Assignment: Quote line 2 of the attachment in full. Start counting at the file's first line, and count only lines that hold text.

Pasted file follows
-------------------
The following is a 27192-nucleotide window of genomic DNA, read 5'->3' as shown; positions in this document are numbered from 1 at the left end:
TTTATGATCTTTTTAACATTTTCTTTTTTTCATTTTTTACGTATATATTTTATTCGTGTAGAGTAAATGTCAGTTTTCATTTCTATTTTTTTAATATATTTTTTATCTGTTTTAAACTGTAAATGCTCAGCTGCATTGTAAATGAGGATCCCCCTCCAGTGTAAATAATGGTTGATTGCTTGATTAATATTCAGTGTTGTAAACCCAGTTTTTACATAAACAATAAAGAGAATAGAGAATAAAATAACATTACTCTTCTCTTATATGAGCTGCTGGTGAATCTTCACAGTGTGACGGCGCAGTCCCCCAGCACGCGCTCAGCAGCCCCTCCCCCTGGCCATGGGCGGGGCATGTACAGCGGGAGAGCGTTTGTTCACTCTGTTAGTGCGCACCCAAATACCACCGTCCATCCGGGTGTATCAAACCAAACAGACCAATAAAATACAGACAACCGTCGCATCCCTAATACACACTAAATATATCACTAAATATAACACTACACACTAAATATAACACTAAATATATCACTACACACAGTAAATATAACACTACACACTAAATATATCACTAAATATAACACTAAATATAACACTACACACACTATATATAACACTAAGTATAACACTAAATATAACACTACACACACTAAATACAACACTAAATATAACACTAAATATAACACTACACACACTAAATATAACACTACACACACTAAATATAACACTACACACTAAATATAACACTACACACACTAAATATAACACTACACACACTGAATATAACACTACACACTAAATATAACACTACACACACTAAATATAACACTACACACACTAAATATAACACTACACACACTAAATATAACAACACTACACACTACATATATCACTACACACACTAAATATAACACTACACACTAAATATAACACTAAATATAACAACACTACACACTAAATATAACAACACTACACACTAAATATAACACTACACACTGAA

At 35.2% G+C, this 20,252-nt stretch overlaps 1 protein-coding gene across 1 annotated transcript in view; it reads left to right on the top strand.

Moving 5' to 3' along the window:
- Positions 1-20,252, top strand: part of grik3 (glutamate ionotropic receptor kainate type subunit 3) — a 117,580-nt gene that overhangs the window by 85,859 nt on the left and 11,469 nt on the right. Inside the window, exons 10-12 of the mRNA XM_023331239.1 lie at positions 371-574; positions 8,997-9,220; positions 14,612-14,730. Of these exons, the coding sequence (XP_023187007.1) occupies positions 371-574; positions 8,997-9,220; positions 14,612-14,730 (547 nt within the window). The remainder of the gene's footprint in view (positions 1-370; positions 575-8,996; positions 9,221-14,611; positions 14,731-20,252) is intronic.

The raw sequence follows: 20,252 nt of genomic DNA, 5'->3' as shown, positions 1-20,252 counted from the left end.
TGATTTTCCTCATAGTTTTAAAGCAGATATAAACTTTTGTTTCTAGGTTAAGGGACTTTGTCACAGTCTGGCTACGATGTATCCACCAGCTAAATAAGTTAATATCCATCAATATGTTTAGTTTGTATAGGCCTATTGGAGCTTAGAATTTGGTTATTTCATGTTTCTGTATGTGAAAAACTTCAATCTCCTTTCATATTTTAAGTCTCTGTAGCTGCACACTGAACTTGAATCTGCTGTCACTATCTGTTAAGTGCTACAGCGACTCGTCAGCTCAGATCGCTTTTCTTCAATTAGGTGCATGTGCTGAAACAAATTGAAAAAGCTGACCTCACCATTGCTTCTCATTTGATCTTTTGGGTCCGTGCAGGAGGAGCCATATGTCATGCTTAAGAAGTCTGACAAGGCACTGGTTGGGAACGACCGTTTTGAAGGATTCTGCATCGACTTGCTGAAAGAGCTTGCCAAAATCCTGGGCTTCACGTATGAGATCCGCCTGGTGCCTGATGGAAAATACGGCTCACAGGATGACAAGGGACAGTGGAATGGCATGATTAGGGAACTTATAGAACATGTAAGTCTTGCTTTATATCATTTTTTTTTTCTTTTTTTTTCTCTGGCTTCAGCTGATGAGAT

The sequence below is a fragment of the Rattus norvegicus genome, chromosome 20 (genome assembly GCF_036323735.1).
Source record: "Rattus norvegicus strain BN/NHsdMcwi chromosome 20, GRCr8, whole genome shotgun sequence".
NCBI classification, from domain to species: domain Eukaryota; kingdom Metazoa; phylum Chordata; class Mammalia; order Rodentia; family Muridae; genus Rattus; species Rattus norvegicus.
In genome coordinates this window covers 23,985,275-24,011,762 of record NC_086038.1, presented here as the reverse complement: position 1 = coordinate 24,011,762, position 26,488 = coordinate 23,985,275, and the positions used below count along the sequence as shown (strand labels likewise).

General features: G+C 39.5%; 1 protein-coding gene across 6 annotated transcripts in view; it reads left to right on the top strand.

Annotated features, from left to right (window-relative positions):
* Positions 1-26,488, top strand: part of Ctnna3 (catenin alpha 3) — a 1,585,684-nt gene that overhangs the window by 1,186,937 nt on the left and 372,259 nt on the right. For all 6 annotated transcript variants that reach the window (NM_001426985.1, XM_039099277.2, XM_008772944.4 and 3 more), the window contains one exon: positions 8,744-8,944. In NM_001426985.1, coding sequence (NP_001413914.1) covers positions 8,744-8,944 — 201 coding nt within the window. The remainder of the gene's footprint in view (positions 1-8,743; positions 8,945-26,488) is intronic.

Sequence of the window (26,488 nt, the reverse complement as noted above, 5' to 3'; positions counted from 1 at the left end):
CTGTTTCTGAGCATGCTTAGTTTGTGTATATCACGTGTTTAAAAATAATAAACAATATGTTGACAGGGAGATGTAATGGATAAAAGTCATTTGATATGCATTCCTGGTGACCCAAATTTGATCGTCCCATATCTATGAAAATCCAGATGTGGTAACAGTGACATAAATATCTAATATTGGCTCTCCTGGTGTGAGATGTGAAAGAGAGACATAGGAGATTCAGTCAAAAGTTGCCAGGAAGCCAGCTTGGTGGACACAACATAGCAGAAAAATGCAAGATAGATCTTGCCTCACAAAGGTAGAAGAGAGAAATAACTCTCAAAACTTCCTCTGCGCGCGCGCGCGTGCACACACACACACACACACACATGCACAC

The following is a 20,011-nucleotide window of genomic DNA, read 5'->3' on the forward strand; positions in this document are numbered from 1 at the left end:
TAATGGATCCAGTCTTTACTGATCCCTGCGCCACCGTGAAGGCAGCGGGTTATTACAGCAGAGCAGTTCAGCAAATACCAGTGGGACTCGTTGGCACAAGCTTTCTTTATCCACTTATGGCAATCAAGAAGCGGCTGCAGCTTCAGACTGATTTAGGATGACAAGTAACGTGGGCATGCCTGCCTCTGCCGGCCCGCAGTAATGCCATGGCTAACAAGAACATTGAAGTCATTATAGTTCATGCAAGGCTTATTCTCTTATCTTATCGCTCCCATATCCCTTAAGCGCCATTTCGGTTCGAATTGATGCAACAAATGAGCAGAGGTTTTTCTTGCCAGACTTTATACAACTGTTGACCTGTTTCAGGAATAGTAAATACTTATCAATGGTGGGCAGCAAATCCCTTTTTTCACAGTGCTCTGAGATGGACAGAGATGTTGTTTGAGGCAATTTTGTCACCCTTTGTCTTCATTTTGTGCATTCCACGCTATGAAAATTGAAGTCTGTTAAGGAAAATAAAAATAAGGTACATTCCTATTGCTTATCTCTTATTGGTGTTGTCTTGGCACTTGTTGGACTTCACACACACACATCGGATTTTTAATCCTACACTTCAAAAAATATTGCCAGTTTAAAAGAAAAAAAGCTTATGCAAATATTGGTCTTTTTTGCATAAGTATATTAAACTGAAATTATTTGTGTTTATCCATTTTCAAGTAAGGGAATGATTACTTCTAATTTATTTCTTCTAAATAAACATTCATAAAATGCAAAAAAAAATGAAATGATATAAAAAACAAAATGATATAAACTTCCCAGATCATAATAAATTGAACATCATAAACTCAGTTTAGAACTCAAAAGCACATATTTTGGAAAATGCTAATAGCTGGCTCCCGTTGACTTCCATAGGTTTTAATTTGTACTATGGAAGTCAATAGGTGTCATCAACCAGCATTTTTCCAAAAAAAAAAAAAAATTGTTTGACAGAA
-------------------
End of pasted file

TTTATGATCTTTTTAACATTTTCTTTTTTTCATTTTTTACGTATATATTTTATTCGTGTAGAGTAAATGTCAGTTTTCATTTCTATTTTTTTAATATATTTTTTATCTGTTTTAAACTGTAAATGCTCAGCTGCATTGTAAATGAGGATCCCCCTCCAGTGTAAATAATGGTTGATTGCTTGATTAATATTCAGTGTTGTAAACCCAGTTTTTACATAAACAATAAAGAGAATAGAGAATAAAATAACATTACTCTTCTCTTATATGAGCTGCTGGTGAATCTTCACAGTGTGACGGCGCAGTCCCCCAGCACGCGCTCAGCAGCCCCTCCCCCTGGCCATGGGCGGGGCATGTACAGCGGGAGAGCGTTTGTTCACTCTGTTAGTGCGCACCCAAATACCACCGTCCATCCGGGTGTATCAAACCAAACAGACCAATAAAATACAGACAACCGTCGCATCCCTAATACACACTAAATATATCACTAAATATAACACTACACACTAAATATAACACTAAATATATCACTACACACAGTAAATATAACACTACACACTAAATATATCACTAAATATAACACTAAATATAACACTACACACACTATATATAACACTAAGTATAACACTAAATATAACACTACACACACTAAATACAACACTAAATATAACACTAAATATAACACTACACACACTAAATATAACACTACACACACTAAATATAACACTACACACTAAATATAACACTACACACACTAAATATAACACTACACACACTGAATATAACACTACACACTAAATATAACACTACACACACTAAATATAACACTACACACACTAAATATAACACTACACACACTAAATATAACAACACTACACACTACATATATCACTACACACACTAAATATAACACTACACACTAAATATAACACTAAATATAACAACACTACACACTAAATATAACAACACTACACACTAAATATAACACTACACACTGAA